Body art no longer problem for getting jobs


We know some employers are picky when it comes to tattoos and piercings. But is this conservative view fading away?

With more and more people indulging in body art, it’s not a surprise that many employers are letting it slide.

In 2012, a survey said one in five adults in the U.S. have tattoos and one-third of these adults have piercings.

Companies such as Barnes & Nobles and Hot Topic have no problem with their employees showing off their body art, but Walmart and Starbucks still say no to this self-expression.

“It’s crazy that some businesses still don’t allow body art. If your business is successful, it shouldn’t matter,” said Oliver Johnson, a retail worker.

While Johnson makes a good point, a survey done by states 60 percent of employers are more likely to turn away applicants with tattoos or piercings.

When applying for jobs, I was turned away countless times just for my one nose piercing and zero tattoos.

It’s obvious employers think body art will tarnish their business with a rebellious look, but an upbeat attitude and a friendly smile could distract from tattoos and piercings.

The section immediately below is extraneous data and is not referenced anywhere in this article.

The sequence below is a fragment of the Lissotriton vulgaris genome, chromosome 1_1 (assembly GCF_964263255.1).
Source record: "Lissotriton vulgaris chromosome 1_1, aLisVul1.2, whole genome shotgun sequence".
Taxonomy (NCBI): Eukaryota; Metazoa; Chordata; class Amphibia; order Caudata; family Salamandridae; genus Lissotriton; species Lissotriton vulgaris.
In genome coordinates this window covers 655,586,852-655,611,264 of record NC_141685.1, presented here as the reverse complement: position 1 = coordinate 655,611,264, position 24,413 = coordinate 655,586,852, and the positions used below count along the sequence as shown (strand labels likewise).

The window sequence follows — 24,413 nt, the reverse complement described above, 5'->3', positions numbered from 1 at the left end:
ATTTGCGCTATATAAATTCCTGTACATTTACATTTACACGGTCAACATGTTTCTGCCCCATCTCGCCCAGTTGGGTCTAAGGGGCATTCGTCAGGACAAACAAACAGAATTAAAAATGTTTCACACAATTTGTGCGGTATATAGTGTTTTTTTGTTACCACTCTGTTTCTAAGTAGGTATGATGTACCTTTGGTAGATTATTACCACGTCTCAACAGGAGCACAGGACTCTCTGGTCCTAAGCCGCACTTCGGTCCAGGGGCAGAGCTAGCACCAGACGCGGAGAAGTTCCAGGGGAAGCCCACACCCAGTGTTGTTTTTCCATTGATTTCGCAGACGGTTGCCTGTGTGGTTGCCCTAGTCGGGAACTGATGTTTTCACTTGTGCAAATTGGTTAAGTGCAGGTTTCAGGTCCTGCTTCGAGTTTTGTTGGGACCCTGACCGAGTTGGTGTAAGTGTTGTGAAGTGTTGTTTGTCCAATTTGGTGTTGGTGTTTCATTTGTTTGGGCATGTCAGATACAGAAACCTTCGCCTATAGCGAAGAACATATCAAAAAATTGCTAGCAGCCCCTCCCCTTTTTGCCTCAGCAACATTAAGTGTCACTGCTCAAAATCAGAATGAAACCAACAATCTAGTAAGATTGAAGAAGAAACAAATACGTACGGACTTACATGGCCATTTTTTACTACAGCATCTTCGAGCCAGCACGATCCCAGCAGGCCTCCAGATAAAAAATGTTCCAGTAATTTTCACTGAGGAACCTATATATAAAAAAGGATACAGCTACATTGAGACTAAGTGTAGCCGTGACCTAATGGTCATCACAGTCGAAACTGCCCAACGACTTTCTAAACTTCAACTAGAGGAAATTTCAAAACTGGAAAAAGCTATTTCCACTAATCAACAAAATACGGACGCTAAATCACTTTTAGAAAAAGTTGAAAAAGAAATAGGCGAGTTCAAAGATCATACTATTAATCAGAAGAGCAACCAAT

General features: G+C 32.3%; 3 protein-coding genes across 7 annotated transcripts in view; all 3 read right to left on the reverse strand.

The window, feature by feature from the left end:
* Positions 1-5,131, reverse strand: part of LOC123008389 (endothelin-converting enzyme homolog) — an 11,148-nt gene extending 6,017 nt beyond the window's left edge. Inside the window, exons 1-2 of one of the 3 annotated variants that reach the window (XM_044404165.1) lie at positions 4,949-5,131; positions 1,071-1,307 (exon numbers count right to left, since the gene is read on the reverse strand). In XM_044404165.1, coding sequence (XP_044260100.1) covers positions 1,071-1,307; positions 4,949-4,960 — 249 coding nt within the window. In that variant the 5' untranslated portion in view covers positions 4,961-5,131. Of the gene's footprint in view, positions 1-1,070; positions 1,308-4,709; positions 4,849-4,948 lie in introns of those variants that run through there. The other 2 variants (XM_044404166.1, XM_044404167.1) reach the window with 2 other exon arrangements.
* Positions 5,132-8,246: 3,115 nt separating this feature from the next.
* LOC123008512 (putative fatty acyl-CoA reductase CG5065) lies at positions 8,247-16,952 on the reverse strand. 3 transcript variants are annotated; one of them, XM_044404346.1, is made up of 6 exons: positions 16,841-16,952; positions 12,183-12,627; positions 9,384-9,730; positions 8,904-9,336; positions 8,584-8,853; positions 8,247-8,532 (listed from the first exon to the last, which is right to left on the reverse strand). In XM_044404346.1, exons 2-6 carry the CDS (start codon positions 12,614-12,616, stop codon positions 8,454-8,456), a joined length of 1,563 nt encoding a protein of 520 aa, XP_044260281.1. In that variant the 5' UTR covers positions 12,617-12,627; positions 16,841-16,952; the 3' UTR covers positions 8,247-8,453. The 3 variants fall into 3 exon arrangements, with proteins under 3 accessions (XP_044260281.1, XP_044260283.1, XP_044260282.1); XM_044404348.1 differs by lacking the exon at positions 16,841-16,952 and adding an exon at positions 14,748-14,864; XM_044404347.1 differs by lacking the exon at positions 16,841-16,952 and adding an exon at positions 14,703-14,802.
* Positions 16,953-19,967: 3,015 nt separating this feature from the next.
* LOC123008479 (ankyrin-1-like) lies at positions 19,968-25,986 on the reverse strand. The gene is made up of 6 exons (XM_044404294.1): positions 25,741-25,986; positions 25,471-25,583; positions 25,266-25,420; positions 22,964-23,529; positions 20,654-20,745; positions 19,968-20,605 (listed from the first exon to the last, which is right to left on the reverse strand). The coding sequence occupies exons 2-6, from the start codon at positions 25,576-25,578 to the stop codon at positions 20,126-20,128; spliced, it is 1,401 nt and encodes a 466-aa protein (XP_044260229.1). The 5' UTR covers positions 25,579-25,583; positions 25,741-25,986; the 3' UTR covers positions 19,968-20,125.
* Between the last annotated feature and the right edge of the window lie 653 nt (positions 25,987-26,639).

“Many customers don’t care, I mean, usually they are really interested in what my tattoo means. I don’t think it should be a factor in getting a job,” stated Johnson.

More than 25 different companies allow employees to have body art, but it’s smart to always cover up tattoos and replace metal piercings with clear ones when interviewing for a job.

I tried to contact local businesses to ask their view of body art, but none got back to me.

Although times are changing and companies are becoming more open minded to self-expression, there is a good majority of employers that are willing to pass up applicants who are qualified for the job if they have body art.
With an increasing number of people getting piercings and tattoos, it’s time to push away the conservative view of body art.